The initial hillfort of the Teutonic Knights in Panemunė (erected 1343) was replaced by a present castle built in 1604-1610. It was built by Hungarian nobleman Eperjesh who bought the surrounding lands from Lithuanian local inhabitants. It is a typical 17th century feudal castle with a defensive tackle, living quarters and farm buildings. The castle stands in a park on a high hill and is girdled by five cascading ponds. It was reconstructed around 1759 by Giełgud family.
The Panemunė castle was left to decay in the 19th century. Its valuable library was brought out, the former marvelous park of classicism style became feral. In 1925 Lithuanian government acquired the castle into a national possession. In 1935 the Panemunė castle and its surroundings where taken under responsibility of Lithuanian Culture department.
Nowadays Panemunė castle has 2 corpuses remained – the western including 2 towers and the southern. Panemunė castle belongs to Vilnius Art Academy which takes care about restoration of the castle and fitting it to science, education and tourism purposes. During the summer season the Vilnius Art Academy arranges there expositions of art works.References:
Lübeck Cathedral is a large brick-built Lutheran cathedral in Lübeck, Germany and part of the Lübeck UNESCO World Heritage Site. In 1173 Henry the Lion founded the cathedral to serve the Diocese of Lübeck, after the transfer in 1160 of the bishop's seat from Oldenburg in Holstein under bishop Gerold. The then Romanesque cathedral was completed around 1230, but between 1266 and 1335 it was converted into a Gothic-style building with side-aisles raised to the same height as the main aisle.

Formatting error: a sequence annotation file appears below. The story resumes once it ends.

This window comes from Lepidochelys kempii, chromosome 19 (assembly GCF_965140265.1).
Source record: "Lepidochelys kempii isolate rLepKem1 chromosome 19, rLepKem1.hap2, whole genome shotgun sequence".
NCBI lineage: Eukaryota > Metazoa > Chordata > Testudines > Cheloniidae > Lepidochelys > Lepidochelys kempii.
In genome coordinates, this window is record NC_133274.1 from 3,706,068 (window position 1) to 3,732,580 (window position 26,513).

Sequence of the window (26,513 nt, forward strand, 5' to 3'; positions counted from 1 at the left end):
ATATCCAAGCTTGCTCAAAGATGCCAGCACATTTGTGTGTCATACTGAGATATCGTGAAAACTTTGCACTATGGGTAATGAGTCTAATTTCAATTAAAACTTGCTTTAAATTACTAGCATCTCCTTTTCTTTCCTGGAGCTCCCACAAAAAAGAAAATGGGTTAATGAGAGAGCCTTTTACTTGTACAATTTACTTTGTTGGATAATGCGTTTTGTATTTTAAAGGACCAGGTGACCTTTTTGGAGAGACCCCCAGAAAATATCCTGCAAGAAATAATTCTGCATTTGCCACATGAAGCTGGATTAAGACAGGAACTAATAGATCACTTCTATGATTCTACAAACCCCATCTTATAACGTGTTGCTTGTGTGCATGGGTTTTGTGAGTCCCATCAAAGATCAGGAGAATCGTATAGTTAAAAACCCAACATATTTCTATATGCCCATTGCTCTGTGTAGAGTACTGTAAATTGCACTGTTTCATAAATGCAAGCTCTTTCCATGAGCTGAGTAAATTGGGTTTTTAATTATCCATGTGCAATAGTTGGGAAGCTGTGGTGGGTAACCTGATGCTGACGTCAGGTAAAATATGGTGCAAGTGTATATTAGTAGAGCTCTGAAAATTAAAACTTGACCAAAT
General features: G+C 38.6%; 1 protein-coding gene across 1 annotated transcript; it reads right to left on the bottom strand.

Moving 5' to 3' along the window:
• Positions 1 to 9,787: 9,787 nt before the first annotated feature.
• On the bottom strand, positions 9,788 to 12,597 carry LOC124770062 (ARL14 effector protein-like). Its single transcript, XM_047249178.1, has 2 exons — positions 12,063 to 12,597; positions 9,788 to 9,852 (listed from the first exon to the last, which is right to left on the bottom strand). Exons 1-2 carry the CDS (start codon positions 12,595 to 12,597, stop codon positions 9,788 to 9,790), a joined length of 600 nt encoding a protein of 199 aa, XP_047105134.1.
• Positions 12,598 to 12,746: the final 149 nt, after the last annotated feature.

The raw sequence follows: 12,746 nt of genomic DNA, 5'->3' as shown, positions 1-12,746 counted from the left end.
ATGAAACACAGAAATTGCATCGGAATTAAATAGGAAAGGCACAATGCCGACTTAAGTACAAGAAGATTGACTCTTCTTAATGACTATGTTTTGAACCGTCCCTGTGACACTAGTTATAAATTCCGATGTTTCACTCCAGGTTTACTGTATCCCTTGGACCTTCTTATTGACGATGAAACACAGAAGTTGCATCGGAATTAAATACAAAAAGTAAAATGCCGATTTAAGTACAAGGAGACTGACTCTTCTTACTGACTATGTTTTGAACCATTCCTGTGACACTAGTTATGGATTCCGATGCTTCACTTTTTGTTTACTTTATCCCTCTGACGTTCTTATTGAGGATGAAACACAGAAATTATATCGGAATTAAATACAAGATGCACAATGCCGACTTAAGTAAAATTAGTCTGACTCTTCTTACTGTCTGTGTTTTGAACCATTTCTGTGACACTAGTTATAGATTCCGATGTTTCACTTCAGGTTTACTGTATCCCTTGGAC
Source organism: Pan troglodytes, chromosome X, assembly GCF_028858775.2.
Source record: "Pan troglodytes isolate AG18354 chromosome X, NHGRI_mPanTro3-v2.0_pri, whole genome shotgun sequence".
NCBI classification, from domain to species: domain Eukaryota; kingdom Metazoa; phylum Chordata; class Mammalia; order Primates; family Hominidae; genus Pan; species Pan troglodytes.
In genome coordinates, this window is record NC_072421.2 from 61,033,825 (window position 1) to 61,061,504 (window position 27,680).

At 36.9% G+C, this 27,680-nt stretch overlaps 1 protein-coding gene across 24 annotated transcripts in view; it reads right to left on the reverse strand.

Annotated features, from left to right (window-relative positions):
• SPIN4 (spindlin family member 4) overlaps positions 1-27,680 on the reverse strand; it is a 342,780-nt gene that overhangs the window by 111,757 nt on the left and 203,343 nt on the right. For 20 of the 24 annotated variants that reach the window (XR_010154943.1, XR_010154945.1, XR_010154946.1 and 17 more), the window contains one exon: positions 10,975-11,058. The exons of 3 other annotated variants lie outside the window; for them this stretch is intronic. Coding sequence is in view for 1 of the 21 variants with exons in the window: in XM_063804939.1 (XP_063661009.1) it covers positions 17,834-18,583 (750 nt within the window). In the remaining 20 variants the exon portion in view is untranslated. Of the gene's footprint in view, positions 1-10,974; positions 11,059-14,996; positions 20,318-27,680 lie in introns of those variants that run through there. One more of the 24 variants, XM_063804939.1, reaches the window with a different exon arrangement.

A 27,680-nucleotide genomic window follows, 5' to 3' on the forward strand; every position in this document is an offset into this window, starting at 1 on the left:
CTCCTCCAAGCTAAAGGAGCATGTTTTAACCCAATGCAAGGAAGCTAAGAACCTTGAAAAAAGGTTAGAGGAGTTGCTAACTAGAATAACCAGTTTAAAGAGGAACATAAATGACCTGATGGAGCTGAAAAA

On the night of Palm Sunday (28–29 March) 1942 a Royal Air Force bombing raid destroyed a fifth of the town centre. Several bombs fell in the area around the church, causing the eastern vault of the quire to collapse and destroying the altar which dated from 1696. A fire from the neighbouring cathedral museum spread to the truss of the cathedral, and around noon on Palm Sunday the towers collapsed. An Arp Schnitger organ was lost in the flames. Nevertheless, a relatively large portion of the internal fittings was saved, including the cross and almost all of the medieval polyptychs. In 1946 a further collapse, of the gable of the north transept, destroyed the vestibule almost completely.
Reconstruction of the cathedral took several decades, as greater priority was given to the rebuilding of the Marienkirche. Work was completed only in 1982.
The cathedral is unique in that at 105 m, it is shorter than the tallest church in the city. This is the consequence of a power struggle between the church and the guilds.
The 17 m crucifix is the work of the Lübeck artist Bernt Notke. It was commissioned by the bishop of Lübeck, Albert II. Krummendiek, and erected in 1477. The carvings which decorate the rood screen are also by Notke.
Since the war, the famous altar of Hans Memling has been in the medieval collection of the St. Annen Museum, but notable polyptychs remain in the cathedral.
In the funeral chapels of the southern aisle are Baroque-era memorials by the Flemish sculptor Thomas Quellinus.